What are the Different Types of Trusts in California?

There are a variety of different ways a person can set up their estate plan in the state of California. This can depend on what the individual wants and needs out of their plan. One way that a plan can be prepared is with the creation of a trust. In order to understand how to do this properly, it is important to retain the services of an experienced California estate planning attorney for assistance.

What is a Trust?

The individual who creates a trust is known as a trustor. The person that receives the assets within a trust is known as a beneficiary. However, there is a third-party who handles the management of the trust for the beneficiary. This person is known as a trustee. Simply put, a trust is an arrangement that allows a trustee the right to manage the assets within it on behalf of the beneficiary. 

Types of Trusts

When a person wants to create a trust, it is important to be aware of the different types of trusts. Each one has its own purpose in order to better suit certain situations. This allows a trustor to create one that is geared towards the person or entity that will inherit it in the future. The types of trusts that can be created in California can include:

  • Revocable Trust: This is a popular choice, as it can be modified, changed, or terminated at any moment without the permission of the beneficiary.
  • Irrevocable Trust: This requires a trustor to nullify their rights when it is created, meaning they have no more rights to the trust and cannot change or terminate it at all.
  • Irrevocable Life Insurance Trust: This allows a trustor to remove their life insurance from their estate so that a beneficiary is free from any taxes placed on the policy.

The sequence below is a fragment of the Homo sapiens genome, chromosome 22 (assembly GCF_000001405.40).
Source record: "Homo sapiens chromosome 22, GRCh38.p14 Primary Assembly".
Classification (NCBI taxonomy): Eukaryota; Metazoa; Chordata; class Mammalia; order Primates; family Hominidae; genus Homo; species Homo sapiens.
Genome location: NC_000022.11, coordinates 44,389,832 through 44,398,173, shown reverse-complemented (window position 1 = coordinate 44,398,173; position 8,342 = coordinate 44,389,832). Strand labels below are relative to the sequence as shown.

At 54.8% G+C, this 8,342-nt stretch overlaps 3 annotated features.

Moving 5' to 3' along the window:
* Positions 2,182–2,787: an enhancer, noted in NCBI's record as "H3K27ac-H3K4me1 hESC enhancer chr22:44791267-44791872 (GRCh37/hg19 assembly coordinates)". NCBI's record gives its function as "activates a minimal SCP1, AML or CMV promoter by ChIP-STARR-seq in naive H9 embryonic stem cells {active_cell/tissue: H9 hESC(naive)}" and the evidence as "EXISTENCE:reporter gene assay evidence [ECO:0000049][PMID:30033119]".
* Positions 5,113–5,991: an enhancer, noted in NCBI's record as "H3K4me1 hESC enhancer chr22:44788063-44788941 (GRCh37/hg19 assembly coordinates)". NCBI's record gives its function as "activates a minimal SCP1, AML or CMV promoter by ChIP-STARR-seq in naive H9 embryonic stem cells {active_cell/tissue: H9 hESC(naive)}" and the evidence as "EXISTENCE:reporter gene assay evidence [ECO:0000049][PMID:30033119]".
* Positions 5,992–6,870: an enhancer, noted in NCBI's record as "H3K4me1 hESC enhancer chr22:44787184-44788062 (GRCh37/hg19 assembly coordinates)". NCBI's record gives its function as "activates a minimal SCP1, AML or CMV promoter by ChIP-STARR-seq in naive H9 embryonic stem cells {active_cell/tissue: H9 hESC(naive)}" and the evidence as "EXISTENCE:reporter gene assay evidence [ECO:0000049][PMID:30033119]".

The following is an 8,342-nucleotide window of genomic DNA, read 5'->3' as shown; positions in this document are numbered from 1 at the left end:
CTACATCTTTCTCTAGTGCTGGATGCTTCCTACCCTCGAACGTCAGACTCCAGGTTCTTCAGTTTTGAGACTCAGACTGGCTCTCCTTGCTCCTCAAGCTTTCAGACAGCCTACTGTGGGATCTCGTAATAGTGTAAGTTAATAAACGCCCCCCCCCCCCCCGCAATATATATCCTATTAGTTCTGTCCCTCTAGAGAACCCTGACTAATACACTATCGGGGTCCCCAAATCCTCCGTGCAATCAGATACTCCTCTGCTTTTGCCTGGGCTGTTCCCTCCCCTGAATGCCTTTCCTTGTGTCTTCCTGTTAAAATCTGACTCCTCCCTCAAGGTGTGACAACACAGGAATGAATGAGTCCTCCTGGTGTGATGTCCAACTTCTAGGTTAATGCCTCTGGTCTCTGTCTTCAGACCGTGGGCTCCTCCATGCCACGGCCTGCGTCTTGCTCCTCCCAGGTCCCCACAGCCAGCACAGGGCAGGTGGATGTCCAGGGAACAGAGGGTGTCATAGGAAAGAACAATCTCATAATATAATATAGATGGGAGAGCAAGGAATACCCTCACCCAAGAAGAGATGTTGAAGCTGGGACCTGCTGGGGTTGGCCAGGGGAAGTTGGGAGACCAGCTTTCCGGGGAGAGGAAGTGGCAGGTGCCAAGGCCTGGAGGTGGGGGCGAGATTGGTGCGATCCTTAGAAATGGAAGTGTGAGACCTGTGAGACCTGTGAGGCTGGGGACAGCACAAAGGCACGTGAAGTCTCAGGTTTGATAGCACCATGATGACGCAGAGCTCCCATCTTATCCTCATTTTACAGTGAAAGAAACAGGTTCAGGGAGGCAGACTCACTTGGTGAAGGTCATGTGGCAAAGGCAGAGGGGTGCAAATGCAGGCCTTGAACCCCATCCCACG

• Testamentary Trust: This is created as part of a will and only becomes effective after the trustor passes away. 
  • Charitable Trust: There are two types of charitable trusts. A charitable leads trust allows the individual’s choice of charity to receive interest from their financial gift for a period of time. When it ends, the remaining may go to family or other beneficiaries. A charitable remainder trust allows charities to receive the trust’s assets at the end of its term. Until the end, the donor will receive interest on the gift.
  • Special Needs Trust: This can be created for a loved one with a disability to ensure they receive the financial support they need throughout their life.

Contact our Firm

Working with an experienced estate planning attorney, such as Jaci Feldman of the Woodland Hills, California, Law Office of Yacoba Ann Feldman, will ensure that you are taken care of when you need it most. Contact The Law Offices of Yacoba Ann Feldman to schedule a consultation today.